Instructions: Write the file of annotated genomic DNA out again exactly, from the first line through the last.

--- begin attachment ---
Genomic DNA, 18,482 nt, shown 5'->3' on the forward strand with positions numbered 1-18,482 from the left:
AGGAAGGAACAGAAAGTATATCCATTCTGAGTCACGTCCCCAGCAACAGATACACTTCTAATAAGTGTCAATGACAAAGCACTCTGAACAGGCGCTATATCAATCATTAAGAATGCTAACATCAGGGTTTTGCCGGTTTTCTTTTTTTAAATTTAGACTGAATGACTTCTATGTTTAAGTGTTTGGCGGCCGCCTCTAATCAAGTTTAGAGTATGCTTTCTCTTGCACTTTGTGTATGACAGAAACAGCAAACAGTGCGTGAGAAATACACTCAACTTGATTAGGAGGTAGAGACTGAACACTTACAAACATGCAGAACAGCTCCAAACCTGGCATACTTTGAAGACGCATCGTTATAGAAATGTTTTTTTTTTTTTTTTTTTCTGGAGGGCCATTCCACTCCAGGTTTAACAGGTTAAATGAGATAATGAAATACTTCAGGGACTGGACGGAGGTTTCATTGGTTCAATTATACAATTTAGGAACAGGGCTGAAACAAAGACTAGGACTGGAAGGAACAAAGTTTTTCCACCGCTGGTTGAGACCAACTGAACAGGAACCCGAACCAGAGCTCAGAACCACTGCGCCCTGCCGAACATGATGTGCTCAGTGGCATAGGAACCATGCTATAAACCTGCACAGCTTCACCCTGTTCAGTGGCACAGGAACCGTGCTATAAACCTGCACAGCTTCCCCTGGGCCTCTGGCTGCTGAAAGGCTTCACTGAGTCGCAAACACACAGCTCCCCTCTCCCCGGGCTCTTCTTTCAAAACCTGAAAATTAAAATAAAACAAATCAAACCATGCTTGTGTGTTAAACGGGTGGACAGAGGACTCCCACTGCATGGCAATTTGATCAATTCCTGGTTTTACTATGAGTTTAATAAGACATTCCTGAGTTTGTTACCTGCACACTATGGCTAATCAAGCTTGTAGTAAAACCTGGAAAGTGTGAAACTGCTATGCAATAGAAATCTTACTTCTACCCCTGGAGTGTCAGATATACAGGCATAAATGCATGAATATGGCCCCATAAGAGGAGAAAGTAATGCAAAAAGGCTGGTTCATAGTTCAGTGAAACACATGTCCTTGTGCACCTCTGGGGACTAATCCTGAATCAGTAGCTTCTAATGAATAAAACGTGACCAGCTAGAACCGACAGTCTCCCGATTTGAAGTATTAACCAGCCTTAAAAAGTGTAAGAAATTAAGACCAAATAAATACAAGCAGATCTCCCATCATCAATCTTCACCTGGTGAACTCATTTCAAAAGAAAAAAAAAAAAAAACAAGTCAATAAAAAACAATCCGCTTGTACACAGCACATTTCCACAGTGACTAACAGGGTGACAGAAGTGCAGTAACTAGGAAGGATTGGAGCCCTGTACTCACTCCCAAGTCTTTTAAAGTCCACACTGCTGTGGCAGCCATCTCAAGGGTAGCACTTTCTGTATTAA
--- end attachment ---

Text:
Genomic DNA, 18,482 nt, shown 5'->3' on the forward strand with positions numbered 1-18,482 from the left:
AGGAAGGAACAGAAAGTATATCCATTCTGAGTCACGTCCCCAGCAACAGATACACTTCTAATAAGTGTCAATGACAAAGCACTCTGAACAGGCGCTATATCAATCATTAAGAATGCTAACATCAGGGTTTTGCCGGTTTTCTTTTTTTAAATTTAGACTGAATGACTTCTATGTTTAAGTGTTTGGCGGCCGCCTCTAATCAAGTTTAGAGTATGCTTTCTCTTGCACTTTGTGTATGACAGAAACAGCAAACAGTGCGTGAGAAATACACTCAACTTGATTAGGAGGTAGAGACTGAACACTTACAAACATGCAGAACAGCTCCAAACCTGGCATACTTTGAAGACGCATCGTTATAGAAATGTTTTTTTTTTTTTTTTTTTCTGGAGGGCCATTCCACTCCAGGTTTAACAGGTTAAATGAGATAATGAAATACTTCAGGGACTGGACGGAGGTTTCATTGGTTCAATTATACAATTTAGGAACAGGGCTGAAACAAAGACTAGGACTGGAAGGAACAAAGTTTTTCCACCGCTGGTTGAGACCAACTGAACAGGAACCCGAACCAGAGCTCAGAACCACTGCGCCCTGCCGAACATGATGTGCTCAGTGGCATAGGAACCATGCTATAAACCTGCACAGCTTCACCCTGTTCAGTGGCACAGGAACCGTGCTATAAACCTGCACAGCTTCCCCTGGGCCTCTGGCTGCTGAAAGGCTTCACTGAGTCGCAAACACACAGCTCCCCTCTCCCCGGGCTCTTCTTTCAAAACCTGAAAATTAAAATAAAACAAATCAAACCATGCTTGTGTGTTAAACGGGTGGACAGAGGACTCCCACTGCATGGCAATTTGATCAATTCCTGGTTTTACTATGAGTTTAATAAGACATTCCTGAGTTTGTTACCTGCACACTATGGCTAATCAAGCTTGTAGTAAAACCTGGAAAGTGTGAAACTGCTATGCAATAGAAATCTTACTTCTACCCCTGGAGTGTCAGATATACAGGCATAAATGCATGAATATGGCCCCATAAGAGGAGAAAGTAATGCAAAAAGGCTGGTTCATAGTTCAGTGAAACACATGTCCTTGTGCACCTCTGGGGACTAATCCTGAATCAGTAGCTTCTAATGAATAAAACGTGACCAGCTAGAACCGACAGTCTCCCGATTTGAAGTATTAACCAGCCTTAAAAAGTGTAAGAAATTAAGACCAAATAAATACAAGCAGATCTCCCATCATCAATCTTCACCTGGTGAACTCATTTCAAAAGAAAAAAAAAAAAAAACAAGTCAATAAAAAACAATCCGCTTGTACACAGCACATTTCCACAGTGACTAACAGGGTGACAGAAGTGCAGTAACTAGGAAGGATTGGAGCCCTGTACTCACTCCCAAGTCTTTTAAAGTCCACACTGCTGTGGCAGCCATCTCAAGGGTAGCACTTTCTGTATTAA